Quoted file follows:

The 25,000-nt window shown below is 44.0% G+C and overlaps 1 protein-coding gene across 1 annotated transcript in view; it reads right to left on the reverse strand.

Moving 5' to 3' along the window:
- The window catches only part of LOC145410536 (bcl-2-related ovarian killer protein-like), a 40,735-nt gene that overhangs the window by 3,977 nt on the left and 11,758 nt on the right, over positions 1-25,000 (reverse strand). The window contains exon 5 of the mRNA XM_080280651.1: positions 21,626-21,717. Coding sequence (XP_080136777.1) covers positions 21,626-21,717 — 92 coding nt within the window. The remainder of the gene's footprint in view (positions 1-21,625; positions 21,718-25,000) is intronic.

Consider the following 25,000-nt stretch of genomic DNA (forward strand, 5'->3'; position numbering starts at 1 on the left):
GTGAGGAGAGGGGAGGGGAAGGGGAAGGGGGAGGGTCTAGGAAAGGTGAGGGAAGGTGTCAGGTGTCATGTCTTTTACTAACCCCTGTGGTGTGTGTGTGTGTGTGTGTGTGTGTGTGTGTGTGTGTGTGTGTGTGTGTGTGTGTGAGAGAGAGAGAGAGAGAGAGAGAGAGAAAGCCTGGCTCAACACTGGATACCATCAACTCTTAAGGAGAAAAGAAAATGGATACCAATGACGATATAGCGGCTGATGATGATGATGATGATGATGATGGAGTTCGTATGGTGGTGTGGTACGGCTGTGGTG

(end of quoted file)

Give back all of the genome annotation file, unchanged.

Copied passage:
The 25,000-nt window shown below is 44.0% G+C and overlaps 1 protein-coding gene across 1 annotated transcript in view; it reads right to left on the reverse strand.

Moving 5' to 3' along the window:
- The window catches only part of LOC145410536 (bcl-2-related ovarian killer protein-like), a 40,735-nt gene that overhangs the window by 3,977 nt on the left and 11,758 nt on the right, over positions 1-25,000 (reverse strand). The window contains exon 5 of the mRNA XM_080280651.1: positions 21,626-21,717. Coding sequence (XP_080136777.1) covers positions 21,626-21,717 — 92 coding nt within the window. The remainder of the gene's footprint in view (positions 1-21,625; positions 21,718-25,000) is intronic.

Consider the following 25,000-nt stretch of genomic DNA (forward strand, 5'->3'; position numbering starts at 1 on the left):
GTGAGGAGAGGGGAGGGGAAGGGGAAGGGGGAGGGTCTAGGAAAGGTGAGGGAAGGTGTCAGGTGTCATGTCTTTTACTAACCCCTGTGGTGTGTGTGTGTGTGTGTGTGTGTGTGTGTGTGTGTGTGTGTGTGTGTGTGTGTGTGAGAGAGAGAGAGAGAGAGAGAGAGAGAAAGCCTGGCTCAACACTGGATACCATCAACTCTTAAGGAGAAAAGAAAATGGATACCAATGACGATATAGCGGCTGATGATGATGATGATGATGATGATGGAGTTCGTATGGTGGTGTGGTACGGCTGTGGTG